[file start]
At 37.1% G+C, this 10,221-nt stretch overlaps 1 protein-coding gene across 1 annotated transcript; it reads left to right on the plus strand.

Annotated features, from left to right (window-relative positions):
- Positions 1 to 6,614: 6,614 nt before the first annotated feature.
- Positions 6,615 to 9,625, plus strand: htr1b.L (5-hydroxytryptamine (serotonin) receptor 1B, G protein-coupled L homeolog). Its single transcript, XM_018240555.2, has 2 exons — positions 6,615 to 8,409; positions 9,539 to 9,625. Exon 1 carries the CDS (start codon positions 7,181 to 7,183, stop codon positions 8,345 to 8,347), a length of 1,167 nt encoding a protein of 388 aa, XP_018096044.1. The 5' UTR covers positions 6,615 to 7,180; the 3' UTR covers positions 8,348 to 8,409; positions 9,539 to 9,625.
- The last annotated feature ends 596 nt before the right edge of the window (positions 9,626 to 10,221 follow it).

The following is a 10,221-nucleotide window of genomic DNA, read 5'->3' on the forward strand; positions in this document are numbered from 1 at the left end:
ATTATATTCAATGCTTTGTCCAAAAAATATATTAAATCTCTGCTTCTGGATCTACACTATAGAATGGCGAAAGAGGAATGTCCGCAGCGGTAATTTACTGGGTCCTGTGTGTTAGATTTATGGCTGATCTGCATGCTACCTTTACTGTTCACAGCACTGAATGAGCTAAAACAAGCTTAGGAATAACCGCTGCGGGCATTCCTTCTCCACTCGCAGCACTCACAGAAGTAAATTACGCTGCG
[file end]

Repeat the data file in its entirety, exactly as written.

At 37.1% G+C, this 10,221-nt stretch overlaps 1 protein-coding gene across 1 annotated transcript; it reads left to right on the plus strand.

Annotated features, from left to right (window-relative positions):
- Positions 1 to 6,614: 6,614 nt before the first annotated feature.
- Positions 6,615 to 9,625, plus strand: htr1b.L (5-hydroxytryptamine (serotonin) receptor 1B, G protein-coupled L homeolog). Its single transcript, XM_018240555.2, has 2 exons — positions 6,615 to 8,409; positions 9,539 to 9,625. Exon 1 carries the CDS (start codon positions 7,181 to 7,183, stop codon positions 8,345 to 8,347), a length of 1,167 nt encoding a protein of 388 aa, XP_018096044.1. The 5' UTR covers positions 6,615 to 7,180; the 3' UTR covers positions 8,348 to 8,409; positions 9,539 to 9,625.
- The last annotated feature ends 596 nt before the right edge of the window (positions 9,626 to 10,221 follow it).

The following is a 10,221-nucleotide window of genomic DNA, read 5'->3' on the forward strand; positions in this document are numbered from 1 at the left end:
ATTATATTCAATGCTTTGTCCAAAAAATATATTAAATCTCTGCTTCTGGATCTACACTATAGAATGGCGAAAGAGGAATGTCCGCAGCGGTAATTTACTGGGTCCTGTGTGTTAGATTTATGGCTGATCTGCATGCTACCTTTACTGTTCACAGCACTGAATGAGCTAAAACAAGCTTAGGAATAACCGCTGCGGGCATTCCTTCTCCACTCGCAGCACTCACAGAAGTAAATTACGCTGCG